Don't take your Mac to an Apple store

Discussion in 'The Computer Room - Computer Talk' started by PhotonGuy, Dec 8, 2014.

  1. PhotonGuy

    PhotonGuy Senior Master

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    If you got a Mac with viruses, don't take it to an Apple store. With Apple stores, at least the ones I've been to, they will claim that the Mac doesn't get viruses. If you go to a computer shop where they work on computers other than an Apple store they will tell you that contrary to what some people say, Macs do get viruses, at least that's what I was told when I visited such a shop. I sometimes go to a computer shop where they mostly work on PCs but they also work on Macs and the guy there said that Macs do get viruses and he fixes them. Macs might not get viruses as easily as PCs but nevertheless they do. So, if you got a Mac with viruses, its probably best to bring it to a computer shop that works on Macs but not an Apple store where they will go by their claim that Macs don't get viruses.
     
  2. hussaf

    hussaf Green Belt

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    I've never had an apple employee tell me their computers don't get viruses, just that there more PCs this more PC viruses.
     
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  3. Ryan_

    Ryan_ Orange Belt

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    Yup. All systems can have viruses. Just, people with malicious intents creating the viruses tend to focus on systems which most people will have, so it is much, much more common for Windows PCs to have viruses.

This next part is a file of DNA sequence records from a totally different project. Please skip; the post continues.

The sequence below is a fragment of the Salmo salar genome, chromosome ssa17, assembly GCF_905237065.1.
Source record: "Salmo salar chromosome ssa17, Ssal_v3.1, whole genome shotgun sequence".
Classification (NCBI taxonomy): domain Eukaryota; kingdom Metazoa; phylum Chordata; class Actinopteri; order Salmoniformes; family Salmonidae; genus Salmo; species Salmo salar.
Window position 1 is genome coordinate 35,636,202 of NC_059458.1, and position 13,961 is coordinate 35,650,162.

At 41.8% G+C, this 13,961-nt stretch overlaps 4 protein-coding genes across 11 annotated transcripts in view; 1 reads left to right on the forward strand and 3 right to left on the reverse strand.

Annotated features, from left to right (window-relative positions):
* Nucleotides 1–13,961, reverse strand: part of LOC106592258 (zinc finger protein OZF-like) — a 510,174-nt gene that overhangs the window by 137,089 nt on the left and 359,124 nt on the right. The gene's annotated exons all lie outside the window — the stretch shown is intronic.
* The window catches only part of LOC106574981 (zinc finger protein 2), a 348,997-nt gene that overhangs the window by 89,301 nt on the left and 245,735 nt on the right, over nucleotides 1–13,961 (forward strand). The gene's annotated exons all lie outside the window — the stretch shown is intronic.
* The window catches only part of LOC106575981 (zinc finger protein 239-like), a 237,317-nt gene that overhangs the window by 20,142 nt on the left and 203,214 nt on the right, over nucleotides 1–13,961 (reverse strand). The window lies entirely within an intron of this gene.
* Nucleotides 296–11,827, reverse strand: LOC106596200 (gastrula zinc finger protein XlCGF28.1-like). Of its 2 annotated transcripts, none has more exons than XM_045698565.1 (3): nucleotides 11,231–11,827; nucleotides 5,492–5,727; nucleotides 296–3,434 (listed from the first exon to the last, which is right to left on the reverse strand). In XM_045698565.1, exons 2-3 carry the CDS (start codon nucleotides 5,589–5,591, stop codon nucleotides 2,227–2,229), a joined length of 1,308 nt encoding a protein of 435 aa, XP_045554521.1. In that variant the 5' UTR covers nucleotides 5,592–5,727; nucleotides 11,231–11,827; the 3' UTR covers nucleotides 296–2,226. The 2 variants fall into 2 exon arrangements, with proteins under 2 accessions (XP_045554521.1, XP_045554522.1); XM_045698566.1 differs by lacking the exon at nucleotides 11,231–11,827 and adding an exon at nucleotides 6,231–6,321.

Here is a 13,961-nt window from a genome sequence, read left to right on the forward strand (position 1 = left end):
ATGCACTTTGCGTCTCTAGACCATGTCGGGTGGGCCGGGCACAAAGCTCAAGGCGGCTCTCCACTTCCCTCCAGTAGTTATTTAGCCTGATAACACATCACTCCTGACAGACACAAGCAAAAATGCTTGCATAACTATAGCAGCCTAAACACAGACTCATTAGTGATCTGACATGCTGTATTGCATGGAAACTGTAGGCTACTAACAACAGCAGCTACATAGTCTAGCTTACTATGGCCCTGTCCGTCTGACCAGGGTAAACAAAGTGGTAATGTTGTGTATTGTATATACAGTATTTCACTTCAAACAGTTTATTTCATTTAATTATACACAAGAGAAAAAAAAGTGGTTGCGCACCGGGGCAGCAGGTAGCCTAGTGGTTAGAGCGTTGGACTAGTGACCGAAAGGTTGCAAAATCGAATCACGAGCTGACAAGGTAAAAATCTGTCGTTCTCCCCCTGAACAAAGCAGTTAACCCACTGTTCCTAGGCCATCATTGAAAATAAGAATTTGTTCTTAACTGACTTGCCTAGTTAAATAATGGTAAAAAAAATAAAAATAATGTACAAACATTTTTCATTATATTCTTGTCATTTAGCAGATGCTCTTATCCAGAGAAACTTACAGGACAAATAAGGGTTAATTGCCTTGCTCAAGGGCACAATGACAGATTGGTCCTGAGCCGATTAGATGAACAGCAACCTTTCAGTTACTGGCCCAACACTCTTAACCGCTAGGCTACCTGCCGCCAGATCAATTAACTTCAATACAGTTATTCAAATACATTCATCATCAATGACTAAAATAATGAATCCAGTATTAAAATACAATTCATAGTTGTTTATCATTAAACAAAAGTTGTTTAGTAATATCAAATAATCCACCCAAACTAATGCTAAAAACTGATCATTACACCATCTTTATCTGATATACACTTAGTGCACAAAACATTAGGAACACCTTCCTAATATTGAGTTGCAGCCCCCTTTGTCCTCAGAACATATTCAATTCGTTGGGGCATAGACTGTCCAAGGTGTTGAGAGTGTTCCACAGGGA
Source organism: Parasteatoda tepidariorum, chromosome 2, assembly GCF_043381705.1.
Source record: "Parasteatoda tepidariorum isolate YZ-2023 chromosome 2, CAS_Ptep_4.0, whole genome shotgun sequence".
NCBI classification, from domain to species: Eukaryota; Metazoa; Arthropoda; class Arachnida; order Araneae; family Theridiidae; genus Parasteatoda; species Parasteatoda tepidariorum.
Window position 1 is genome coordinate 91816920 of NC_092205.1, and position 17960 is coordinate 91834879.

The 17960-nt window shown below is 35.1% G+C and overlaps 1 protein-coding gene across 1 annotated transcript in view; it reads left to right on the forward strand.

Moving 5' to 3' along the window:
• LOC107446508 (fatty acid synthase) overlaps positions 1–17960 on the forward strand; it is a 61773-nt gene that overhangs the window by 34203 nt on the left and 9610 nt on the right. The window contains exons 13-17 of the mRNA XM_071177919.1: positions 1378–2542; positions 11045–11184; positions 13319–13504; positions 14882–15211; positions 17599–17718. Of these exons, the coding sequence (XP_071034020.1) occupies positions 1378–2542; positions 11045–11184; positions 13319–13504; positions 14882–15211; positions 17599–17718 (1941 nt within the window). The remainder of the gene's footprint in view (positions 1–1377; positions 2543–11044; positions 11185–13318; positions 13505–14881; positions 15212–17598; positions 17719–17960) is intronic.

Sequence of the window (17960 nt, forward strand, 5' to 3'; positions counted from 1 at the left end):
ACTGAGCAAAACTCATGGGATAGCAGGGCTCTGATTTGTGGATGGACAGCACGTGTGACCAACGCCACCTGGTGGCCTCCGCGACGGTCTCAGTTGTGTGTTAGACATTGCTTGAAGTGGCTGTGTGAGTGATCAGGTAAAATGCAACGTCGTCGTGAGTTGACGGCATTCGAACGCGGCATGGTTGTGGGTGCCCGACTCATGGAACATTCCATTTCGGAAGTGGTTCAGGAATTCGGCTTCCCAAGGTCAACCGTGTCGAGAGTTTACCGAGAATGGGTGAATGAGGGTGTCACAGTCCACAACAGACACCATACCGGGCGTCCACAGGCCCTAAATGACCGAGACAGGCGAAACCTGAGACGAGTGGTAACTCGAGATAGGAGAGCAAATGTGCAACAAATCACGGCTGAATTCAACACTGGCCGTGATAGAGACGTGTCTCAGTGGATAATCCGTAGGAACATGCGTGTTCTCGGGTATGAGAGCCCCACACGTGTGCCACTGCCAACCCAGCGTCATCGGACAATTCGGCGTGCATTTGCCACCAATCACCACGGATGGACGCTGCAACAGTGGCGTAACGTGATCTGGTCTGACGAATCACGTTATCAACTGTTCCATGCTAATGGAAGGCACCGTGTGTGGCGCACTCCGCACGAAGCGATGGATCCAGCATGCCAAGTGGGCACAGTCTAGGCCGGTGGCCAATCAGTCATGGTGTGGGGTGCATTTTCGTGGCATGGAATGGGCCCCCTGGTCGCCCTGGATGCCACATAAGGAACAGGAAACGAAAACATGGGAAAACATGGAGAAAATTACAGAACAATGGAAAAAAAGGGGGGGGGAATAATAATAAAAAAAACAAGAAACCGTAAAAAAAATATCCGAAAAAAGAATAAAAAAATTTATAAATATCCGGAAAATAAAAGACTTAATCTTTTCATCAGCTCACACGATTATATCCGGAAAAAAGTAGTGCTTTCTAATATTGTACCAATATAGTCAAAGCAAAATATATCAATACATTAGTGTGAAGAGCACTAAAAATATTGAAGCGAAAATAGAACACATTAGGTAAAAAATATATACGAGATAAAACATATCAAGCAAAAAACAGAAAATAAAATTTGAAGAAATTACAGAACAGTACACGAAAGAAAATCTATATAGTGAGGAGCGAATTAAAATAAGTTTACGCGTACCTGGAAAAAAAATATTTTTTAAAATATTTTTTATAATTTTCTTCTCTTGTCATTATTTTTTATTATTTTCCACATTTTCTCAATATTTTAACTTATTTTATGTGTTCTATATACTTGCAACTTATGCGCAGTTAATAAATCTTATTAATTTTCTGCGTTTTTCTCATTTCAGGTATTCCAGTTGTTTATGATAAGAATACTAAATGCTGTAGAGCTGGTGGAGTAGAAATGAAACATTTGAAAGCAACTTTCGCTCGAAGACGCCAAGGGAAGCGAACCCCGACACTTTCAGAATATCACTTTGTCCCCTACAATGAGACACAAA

4. pdg

    pdg Master Black Belt

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    Thanks (you might see why in a minute ;))

    PC stands for Personal Computer. Always has.

    Why on earth the newer marketing is based around Mac vs PC I really don't understand. Irrespective of operating system (ios, ms, linux, etc.) they are computers for personal use.

    As I see it, there are only two possible reasons that Apple don't like referring to their machines as PCs:

    They aren't personal (i.e. they're so locked down and tied to the mothercamp that they're never really yours).

    They aren't computers.



    So anyway, please continue :D



    Edit: or don't continue, seeing as it's nearly a 3 1/2 year old thread :banghead:
     
  5. JowGaWolf

    JowGaWolf Grandmaster

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    There are apple users that still believe in this? Or is that just the marketing spew?
     
  6. JowGaWolf

    JowGaWolf Grandmaster

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    Funny yet true.

    I should have looked at the date first lol.
     
  7. Ryan_

    Ryan_ Orange Belt

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    All this for saying PC instead of OS

    My point still stands and no, I will continue a thread if I want, it may lead to some interesting discussions.
     
  8. kempodisciple

    kempodisciple Senior Master

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    He was agreeing with you for specifying windows
     
  9. Tez3

    Tez3 Sr. Grandmaster

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    So there! that told ya. :D:D
     
  10. pdg

    pdg Master Black Belt

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    My use of the word "or" should really have implied that continuing or not continuing was down to the individual poster's discretion, I was simply pointing out the age of the thread and the fact I should have noticed before replying.

    No need to get uppity.
     
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  11. Martial D

    Martial D Master Black Belt